Sanders had planned to pose as the quiet front-runner. The Democratic establishment might not be ready to anoint a populist insurrectionist, but Sanders, like Trump with the Republican base in 2016, thought that he had what the party’s voters wanted. Democratic operatives and veteran consultants whispered to anyone that would listen that Sanders, who had retained a permanent campaign infrastructure after coming up short in 2016, held a critical advantage in Democratic politics: the best ground game. The formula that supplied and maintained Barack Obama’s power had been mailing lists, volunteers, data, and pounding the pavement. Our Revolution, Sanders’s arm, was the heir to Organizing for America, the Obama mothership, and Sanders, like Obama, was awash in cash.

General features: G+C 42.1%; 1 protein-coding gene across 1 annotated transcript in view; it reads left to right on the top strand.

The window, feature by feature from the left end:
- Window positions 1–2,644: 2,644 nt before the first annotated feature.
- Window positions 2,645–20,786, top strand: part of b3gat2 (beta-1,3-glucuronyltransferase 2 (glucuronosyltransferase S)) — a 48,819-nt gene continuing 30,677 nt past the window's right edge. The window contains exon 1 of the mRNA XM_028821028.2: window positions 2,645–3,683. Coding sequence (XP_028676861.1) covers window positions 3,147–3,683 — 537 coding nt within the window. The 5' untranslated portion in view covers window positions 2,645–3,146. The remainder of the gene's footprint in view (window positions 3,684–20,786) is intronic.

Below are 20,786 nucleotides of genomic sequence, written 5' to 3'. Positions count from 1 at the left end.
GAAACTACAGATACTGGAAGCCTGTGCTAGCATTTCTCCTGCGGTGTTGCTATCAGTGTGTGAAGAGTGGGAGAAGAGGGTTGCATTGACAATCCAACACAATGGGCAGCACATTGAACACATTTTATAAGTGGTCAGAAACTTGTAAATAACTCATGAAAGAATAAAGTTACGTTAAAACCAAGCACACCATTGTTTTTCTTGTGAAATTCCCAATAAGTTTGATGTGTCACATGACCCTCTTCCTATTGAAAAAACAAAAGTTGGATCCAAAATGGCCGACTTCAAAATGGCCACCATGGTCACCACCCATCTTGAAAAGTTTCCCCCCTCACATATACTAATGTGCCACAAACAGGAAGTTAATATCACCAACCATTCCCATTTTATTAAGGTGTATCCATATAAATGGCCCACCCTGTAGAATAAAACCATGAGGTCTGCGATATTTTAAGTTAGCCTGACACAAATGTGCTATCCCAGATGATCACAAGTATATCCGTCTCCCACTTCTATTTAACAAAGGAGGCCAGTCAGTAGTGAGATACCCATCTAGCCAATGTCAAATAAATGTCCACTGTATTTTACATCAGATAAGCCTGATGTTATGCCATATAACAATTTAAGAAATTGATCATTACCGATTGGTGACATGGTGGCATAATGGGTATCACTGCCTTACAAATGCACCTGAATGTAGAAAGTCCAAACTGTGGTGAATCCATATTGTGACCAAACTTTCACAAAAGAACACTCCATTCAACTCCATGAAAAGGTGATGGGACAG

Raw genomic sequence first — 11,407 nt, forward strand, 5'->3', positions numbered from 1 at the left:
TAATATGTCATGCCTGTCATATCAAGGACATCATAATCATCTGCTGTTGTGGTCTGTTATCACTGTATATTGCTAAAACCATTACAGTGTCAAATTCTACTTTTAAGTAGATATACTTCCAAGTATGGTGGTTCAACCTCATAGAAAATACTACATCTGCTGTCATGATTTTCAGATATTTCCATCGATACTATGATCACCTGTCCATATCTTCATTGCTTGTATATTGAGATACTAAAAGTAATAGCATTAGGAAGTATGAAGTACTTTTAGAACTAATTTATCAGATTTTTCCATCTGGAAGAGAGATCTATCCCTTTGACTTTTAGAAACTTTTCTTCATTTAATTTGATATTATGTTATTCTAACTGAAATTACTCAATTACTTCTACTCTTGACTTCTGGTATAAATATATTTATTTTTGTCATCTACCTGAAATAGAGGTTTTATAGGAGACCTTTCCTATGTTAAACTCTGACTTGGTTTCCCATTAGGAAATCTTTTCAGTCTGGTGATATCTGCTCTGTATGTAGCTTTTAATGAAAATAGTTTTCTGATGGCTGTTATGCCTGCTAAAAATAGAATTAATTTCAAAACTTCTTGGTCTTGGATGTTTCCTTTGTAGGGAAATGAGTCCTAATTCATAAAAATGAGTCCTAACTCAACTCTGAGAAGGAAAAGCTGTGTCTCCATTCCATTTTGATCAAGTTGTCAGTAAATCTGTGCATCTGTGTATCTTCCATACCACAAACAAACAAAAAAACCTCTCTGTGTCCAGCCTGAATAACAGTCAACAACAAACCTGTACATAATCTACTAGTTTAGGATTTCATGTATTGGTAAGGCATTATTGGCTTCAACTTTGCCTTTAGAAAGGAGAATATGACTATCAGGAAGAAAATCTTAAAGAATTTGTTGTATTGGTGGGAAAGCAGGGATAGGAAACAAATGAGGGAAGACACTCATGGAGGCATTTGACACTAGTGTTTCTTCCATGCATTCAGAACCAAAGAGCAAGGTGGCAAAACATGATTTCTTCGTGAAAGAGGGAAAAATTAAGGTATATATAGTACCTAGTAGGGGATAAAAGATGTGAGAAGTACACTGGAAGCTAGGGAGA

But Sanders’s campaign underestimated Biden out of the gate. And this time, Sanders’s Achilles heel appears to be even more exposed than it was to Clinton. African Americans are the lynchpin of any Democratic strategy, but so far, black Southern Democrats seem to like the idea of Barack Obama’s lieutenant as president, even if Obama himself doesn’t feel so warm about it. Last time round, South Carolina was Stalingrad for Sanders. It didn’t finish him off, but it lost him the war. Right now, it’s déjà vu all over again for the senator from Vermont.

Part of Sanders’s struggle has been recapturing the magic. Sanders is running against the Trump boom. The economy is better than it was four years ago, and the electorate are perhaps less receptive to his Menshevik message.